There is economics and finance. African-Americans have a current unemployment rate of 17 percent, while whites have an unemployment rate of 6 percent. According to the Economic Policy Institute, the rate for unemployed Blacks has grown constantly in contrast to whites, and in some states, the unemployment rate for Blacks is as high as 25 percent. United for a Fair Economy reported that Blacks are three times more likely to be poor than whites.

African-Americans are the highest collective group, outside of Native Americans, under the poverty line ($19,500), at 24 percent. The median annual income of a Black woman with a bachelor’s degree in comparison to that of a white male is almost $20,000 less. African-Americans have a 45 percent dropout rate; whites have 31 percent rate. Black women also have one of the highest teen pregnancy rates, at 126 per every 1,000 women.

With alarming statistics in every form of modern society, we should acknowledge that there is a problem. I have a solution to many of these problems: God, the family, community and an education that balances creativity with discipline. As President Ronald Reagan said in his “A Time for Choosing” speech: “If government planning and welfare had the answer—and they’ve had almost 30 years of it [now they’ve had about 70 years]—shouldn’t we expect government to read the score to us once in a while? Shouldn’t they be telling us about the decline each year in the number of people needing help? The reduction in the need for public housing?”

According to Pat Fagan of Family Research Council, “on every outcome,” the children who flourish most often are churchgoers with two parents, and those who fail most often are from a broken home and do not go to church. Furthermore, he notes, young Black men with married parents go to jail at the same rate as white men with married parents—there is no racial gap—and young Black men without married parents go to jail at the same rate as white men without married parents. “The reason for the education gap is not income,” he says. “It’s marriage and parents.” The same is the case for crime and drugs.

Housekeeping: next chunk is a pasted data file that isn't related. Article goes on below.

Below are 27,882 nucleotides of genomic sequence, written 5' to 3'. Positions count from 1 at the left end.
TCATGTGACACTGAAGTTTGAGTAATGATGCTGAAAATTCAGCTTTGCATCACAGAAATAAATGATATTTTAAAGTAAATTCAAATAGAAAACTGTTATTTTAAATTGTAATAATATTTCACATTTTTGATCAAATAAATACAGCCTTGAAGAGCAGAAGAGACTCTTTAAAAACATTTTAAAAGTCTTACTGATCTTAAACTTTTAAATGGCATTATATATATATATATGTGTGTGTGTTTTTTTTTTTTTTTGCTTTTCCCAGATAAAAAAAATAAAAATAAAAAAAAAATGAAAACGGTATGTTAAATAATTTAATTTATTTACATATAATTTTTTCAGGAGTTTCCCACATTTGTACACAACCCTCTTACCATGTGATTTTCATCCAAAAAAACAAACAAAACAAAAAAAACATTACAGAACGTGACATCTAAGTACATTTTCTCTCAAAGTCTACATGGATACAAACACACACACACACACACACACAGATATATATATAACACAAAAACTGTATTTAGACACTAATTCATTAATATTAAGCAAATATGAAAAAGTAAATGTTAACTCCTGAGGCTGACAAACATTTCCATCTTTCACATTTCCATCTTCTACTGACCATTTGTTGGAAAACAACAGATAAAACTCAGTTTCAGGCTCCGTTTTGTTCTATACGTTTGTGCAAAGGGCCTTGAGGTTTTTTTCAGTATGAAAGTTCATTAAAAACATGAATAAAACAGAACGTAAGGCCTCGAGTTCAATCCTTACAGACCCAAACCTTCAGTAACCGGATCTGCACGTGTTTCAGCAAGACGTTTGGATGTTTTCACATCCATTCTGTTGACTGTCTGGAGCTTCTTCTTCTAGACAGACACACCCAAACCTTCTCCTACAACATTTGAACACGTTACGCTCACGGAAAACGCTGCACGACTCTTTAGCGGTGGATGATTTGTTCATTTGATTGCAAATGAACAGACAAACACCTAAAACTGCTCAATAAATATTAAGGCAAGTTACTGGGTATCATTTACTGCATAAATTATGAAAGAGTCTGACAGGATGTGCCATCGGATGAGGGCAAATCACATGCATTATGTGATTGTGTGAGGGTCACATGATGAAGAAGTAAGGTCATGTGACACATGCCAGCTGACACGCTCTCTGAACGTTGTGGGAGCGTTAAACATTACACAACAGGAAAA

The thousands of people at that march throughout the day echoed that we need more than marches to change many of the devastating challenges in the Black community. We need to see real progress. We want to see people rise above these statistics. The old answers of government planning and welfare are not good enough. We deserve real solutions. The failure of safety nets does not justify more and more safety nets.

Armstrong Williams is the author of the brand-new book “Reawakening Virtues.” You can find more content on Come join the discussion live 4-5 p.m. EST at or tune in 4-5 p.m. EST on S.C. WGCV, Sirius/XM Power 110, 6-7 p.m. and 4-5 a.m. EST. Become a fan on Facebook and follow him on Twitter.